June 11, 2013
How to talk to kids (and parents) about disability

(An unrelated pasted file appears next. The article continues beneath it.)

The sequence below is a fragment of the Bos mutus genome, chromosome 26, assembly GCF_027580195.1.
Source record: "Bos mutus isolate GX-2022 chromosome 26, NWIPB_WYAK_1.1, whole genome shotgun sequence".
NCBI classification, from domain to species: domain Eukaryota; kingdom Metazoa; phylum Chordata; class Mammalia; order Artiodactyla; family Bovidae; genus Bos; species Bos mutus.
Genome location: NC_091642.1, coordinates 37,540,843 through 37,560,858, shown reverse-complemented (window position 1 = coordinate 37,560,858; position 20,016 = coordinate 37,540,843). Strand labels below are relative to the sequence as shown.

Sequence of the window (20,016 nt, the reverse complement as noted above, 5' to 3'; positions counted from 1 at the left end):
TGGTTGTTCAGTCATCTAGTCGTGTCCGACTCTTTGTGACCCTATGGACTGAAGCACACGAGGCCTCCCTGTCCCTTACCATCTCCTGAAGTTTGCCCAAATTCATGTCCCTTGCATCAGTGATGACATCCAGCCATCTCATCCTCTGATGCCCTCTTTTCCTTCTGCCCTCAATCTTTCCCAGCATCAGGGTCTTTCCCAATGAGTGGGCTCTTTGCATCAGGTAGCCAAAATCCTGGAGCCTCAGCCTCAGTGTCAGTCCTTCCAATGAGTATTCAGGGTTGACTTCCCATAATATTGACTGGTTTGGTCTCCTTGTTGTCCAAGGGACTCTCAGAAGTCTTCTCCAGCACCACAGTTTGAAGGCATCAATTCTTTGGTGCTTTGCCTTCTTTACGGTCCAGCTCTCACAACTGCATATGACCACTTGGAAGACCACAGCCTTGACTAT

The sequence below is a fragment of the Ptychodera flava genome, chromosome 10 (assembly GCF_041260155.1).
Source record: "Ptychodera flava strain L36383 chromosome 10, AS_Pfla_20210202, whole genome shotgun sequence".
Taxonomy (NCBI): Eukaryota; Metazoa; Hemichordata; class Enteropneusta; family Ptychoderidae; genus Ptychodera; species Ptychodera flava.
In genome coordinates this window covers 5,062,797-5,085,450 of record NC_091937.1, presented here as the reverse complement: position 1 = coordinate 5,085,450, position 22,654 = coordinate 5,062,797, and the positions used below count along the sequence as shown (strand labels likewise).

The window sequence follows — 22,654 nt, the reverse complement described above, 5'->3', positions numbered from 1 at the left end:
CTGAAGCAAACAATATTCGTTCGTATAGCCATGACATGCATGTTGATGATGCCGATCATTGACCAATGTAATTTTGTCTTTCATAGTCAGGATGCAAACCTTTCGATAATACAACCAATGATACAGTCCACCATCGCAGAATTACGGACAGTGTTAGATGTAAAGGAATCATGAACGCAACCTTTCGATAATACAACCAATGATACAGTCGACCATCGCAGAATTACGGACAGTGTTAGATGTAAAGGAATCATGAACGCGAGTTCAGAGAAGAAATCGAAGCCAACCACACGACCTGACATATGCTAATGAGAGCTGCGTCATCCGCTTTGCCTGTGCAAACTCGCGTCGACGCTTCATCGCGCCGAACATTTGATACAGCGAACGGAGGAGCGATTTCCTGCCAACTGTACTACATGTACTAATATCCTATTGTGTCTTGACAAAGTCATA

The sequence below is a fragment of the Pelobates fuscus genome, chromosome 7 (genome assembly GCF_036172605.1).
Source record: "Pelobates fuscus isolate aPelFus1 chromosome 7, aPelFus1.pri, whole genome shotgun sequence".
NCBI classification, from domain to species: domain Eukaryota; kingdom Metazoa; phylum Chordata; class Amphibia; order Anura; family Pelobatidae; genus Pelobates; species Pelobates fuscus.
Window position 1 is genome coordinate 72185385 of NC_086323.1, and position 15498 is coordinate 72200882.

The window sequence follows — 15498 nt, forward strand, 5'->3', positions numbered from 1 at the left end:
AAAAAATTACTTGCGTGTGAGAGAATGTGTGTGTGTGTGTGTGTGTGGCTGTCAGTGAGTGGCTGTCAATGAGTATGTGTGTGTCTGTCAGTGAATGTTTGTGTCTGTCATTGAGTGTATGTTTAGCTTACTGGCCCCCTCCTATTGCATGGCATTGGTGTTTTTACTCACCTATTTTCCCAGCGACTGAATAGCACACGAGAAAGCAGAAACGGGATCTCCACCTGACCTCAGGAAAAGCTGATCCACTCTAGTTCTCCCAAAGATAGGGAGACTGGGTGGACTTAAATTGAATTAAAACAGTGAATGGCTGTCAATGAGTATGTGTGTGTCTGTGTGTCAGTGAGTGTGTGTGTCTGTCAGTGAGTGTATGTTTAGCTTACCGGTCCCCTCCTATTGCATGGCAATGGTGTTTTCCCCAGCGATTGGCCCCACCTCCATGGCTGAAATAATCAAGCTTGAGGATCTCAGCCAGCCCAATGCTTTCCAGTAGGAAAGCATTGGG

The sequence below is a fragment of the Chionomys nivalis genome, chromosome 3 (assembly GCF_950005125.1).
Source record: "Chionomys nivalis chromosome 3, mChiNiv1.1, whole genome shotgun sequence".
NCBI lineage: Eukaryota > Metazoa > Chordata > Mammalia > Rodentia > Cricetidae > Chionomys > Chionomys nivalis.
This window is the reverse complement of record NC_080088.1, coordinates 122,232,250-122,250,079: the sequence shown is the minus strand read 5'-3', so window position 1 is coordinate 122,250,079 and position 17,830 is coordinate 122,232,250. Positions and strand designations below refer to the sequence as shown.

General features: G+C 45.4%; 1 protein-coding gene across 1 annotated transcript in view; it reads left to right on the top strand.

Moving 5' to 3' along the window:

Amy Julia Becker wrote this essay for the PBS Parents website. She talks about the tendency of her children to stare and ask her what happened when they see other children (or adults) using aids such as wheelchairs, crutches, special lifts, or other physical devices. “For a long time, I didn’t know what to say,” she writes, and then goes on to describe what she has learned about how to respond. Her three guiding principles are excellent and are helpful for all of us, regardless of our age, in thinking about disability. She emphasizes the positive and encourages “conversations [that] invite reciprocity and relationship rather than division and pity.” Amy Julia has given a lot of thought to the topic. One of her daughters was born with Down syndrome, and she has written about the experience in a book and numerous essays, including an article for Christianity Today. You might also want to read her review of Amos Young’s book, The Bible, Disability, and the Church: A New Vision of the People of God, also on the Christianity Today website.